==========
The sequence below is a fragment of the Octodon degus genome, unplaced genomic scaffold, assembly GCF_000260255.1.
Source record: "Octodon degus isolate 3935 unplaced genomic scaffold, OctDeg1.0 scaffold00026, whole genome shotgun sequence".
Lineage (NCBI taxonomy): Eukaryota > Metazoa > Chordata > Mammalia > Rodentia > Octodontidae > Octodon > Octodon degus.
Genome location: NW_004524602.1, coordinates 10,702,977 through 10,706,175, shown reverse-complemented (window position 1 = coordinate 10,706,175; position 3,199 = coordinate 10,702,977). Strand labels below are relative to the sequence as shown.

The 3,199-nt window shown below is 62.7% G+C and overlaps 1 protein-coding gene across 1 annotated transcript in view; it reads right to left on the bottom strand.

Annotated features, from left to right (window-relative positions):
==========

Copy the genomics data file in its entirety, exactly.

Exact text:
The sequence below is a fragment of the Octodon degus genome, unplaced genomic scaffold, assembly GCF_000260255.1.
Source record: "Octodon degus isolate 3935 unplaced genomic scaffold, OctDeg1.0 scaffold00026, whole genome shotgun sequence".
Lineage (NCBI taxonomy): Eukaryota > Metazoa > Chordata > Mammalia > Rodentia > Octodontidae > Octodon > Octodon degus.
Genome location: NW_004524602.1, coordinates 10,702,977 through 10,706,175, shown reverse-complemented (window position 1 = coordinate 10,706,175; position 3,199 = coordinate 10,702,977). Strand labels below are relative to the sequence as shown.

The 3,199-nt window shown below is 62.7% G+C and overlaps 1 protein-coding gene across 1 annotated transcript in view; it reads right to left on the bottom strand.

Annotated features, from left to right (window-relative positions):